Shoes campaign promotes understanding and tolerance in Colombia

News Stories, 13 January 2011

© UNHCR
The campaign shoes.

BOGOTÁ, Colombia, January 13 (UNHCR) Young Francesca* will never forget the day that she was forced to flee from her home in a rural area of northern Colombia's Antioquia department. There was a beautiful dawn, but the rest of that February day in 2003 was filled with fear and tears.

The security situation in her native Granada municipality had been steadily deteriorating since 1995, with the arrival of illegal armed groups in the area and growing violence and forced displacement. On November 3, 2000, one armed group killed 19 people in and around Granada, including children, and in the following month much of the town was destroyed and 23 people killed in attacks.

Finally, Francesca's family were forced to flee for their lives. "We were given very little time to go," the bright 11-year-old wrote in a letter last November in support of an important new UNHCR awareness campaign. "Seeing the anguish of my parents, I cried with them without really knowing what was going on."

Since 2005, the situation has been relatively stable and the family returned after about a year to their farm to find the house in ruins and the fields overgrown. "All we had was the courage to move forward. So we decided to reopen our land and keep working to recover the life we once had," she recently told UNHCR.

But now Francesca, and other victims of the violence in Granada, are helping UNHCR to spread awareness in Colombia and other Latin American countries about the plight and life of the forcibly displaced including more than 3 million internally displaced people in Colombia and to promote tolerance and understanding.

UNHCR's "Put yourself in their Shoes" multi-media campaign, which coincides with celebrations marking UNHCR's 60th anniversary (December 14, 2010), was launched at an international meeting last November in Brazil on refugee protection and other issues. To support the year-long campaign, people literally slip into a pair of shoes. Several celebrities have already done so.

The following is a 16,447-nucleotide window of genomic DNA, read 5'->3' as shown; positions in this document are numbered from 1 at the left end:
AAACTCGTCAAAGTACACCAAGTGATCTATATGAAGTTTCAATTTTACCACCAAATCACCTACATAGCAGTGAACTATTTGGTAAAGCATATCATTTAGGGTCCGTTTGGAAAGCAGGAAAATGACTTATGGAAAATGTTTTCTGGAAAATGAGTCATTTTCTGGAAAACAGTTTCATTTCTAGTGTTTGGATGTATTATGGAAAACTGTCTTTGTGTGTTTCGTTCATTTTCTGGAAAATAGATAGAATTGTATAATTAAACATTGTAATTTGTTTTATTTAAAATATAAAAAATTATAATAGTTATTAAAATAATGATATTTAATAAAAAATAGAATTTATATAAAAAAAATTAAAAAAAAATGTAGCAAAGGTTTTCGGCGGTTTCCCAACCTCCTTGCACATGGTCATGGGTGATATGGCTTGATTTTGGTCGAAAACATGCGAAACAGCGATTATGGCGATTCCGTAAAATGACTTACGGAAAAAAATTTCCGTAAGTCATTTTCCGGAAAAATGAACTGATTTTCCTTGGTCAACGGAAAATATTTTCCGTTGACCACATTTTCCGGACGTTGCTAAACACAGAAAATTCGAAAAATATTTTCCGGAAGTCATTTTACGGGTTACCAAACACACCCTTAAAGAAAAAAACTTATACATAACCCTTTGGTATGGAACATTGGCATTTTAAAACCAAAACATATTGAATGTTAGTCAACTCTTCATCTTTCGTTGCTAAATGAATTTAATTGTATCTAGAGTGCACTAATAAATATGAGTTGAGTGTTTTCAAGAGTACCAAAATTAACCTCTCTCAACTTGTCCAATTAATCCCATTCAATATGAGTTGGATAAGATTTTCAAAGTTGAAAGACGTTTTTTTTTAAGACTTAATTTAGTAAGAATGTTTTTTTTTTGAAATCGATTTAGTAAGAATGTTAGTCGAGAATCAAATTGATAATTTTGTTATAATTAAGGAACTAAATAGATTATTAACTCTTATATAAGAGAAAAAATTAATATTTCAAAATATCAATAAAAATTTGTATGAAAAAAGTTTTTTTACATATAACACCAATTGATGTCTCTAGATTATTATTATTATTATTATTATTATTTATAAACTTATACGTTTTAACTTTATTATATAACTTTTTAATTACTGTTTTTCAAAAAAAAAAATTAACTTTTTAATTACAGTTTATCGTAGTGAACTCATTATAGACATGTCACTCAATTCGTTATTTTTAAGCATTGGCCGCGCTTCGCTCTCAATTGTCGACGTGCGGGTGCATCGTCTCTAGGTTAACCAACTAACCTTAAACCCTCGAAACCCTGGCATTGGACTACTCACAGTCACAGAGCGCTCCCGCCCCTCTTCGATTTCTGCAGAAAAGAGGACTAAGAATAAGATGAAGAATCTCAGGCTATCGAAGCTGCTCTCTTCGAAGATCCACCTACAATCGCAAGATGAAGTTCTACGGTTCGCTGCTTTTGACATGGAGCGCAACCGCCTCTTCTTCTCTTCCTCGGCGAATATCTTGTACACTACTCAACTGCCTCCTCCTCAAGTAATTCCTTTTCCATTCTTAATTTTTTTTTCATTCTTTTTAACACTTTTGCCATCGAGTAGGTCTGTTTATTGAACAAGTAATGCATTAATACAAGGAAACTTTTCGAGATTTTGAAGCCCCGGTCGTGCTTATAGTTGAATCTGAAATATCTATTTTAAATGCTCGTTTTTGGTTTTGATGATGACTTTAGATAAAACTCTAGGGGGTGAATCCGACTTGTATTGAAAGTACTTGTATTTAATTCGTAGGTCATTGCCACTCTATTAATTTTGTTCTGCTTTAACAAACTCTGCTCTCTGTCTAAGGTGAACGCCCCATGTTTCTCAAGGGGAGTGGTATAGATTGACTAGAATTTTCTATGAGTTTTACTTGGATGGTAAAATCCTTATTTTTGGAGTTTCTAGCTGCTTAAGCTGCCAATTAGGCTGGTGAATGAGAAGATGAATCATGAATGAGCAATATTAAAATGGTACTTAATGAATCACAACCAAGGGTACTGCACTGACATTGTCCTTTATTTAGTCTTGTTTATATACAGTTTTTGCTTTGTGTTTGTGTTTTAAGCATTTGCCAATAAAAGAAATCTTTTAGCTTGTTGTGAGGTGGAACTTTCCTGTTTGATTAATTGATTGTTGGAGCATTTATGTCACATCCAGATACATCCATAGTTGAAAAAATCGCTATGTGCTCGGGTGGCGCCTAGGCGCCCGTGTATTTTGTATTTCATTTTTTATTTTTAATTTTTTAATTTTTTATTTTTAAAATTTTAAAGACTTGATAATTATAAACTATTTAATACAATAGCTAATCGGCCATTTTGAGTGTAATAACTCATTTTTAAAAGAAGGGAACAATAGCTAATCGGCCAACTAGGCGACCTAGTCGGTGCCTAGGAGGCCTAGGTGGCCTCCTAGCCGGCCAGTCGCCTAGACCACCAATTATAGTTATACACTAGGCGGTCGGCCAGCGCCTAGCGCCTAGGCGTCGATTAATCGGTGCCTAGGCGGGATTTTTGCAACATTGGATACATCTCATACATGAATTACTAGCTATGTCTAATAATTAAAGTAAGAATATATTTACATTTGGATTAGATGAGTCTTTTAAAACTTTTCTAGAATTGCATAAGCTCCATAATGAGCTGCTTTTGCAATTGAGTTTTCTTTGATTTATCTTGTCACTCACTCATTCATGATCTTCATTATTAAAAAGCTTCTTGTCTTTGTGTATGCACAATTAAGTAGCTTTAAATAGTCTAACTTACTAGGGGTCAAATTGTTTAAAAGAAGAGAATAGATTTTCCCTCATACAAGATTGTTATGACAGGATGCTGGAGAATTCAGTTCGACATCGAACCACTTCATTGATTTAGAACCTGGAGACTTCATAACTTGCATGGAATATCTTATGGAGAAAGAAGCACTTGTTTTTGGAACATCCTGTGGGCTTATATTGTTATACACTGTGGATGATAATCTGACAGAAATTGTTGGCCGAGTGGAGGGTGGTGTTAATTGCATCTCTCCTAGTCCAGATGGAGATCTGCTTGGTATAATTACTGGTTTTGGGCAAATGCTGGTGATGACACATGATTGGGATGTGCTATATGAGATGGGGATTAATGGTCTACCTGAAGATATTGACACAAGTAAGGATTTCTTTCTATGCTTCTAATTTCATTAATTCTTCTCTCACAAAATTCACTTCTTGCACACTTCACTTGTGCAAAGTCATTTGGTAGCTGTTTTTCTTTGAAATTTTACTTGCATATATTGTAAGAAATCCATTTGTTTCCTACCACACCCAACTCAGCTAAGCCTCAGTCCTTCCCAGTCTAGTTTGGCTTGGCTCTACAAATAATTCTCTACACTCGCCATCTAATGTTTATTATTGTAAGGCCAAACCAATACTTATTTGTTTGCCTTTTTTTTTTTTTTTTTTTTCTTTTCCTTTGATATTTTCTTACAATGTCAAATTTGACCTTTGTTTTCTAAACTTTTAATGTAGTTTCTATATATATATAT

Francesca got into the spirit of things by handing a pair of her shoes to one of UNHCR's top officials, Völker Turk, when he visited Granada in November. It was an especially meaningful gesture for her because they were the first pair of shoes that she received after fleeing her home all those years ago.

"I made everyone smile with my shoes, because of the funny sound they made," Francesca told UNHCR, adding that "in this way I could, to a certain extent, disperse the pain caused when we left our home."

Today, she occasionally helps the UNHCR office in Medellin, the largest city in Antioquia, meeting visitors to her community like Turk and telling them about the challenges that the people of Granada have faced and about the conditions necessary for people to be able to return home.

"Francesca is a symbol representing all the victims of the conflict in Granada municipality," said Teemar Kidane, who works on protection issues for the UNHCR sub-office in Medellín.

There are currently almost 750,000 internally displaced people in Antioquia department. UNHCR provides technical support to the local authorities and monitors the welfare of displaced people. The refugee agency is also involved in shelter projects for indigenous people in the department who have been displaced.

* Name changed for protection reasons

By Catalina Román in Bogotá, Colombia

For more information on the Shoes campaign, go to: http://ensuszapatos.org

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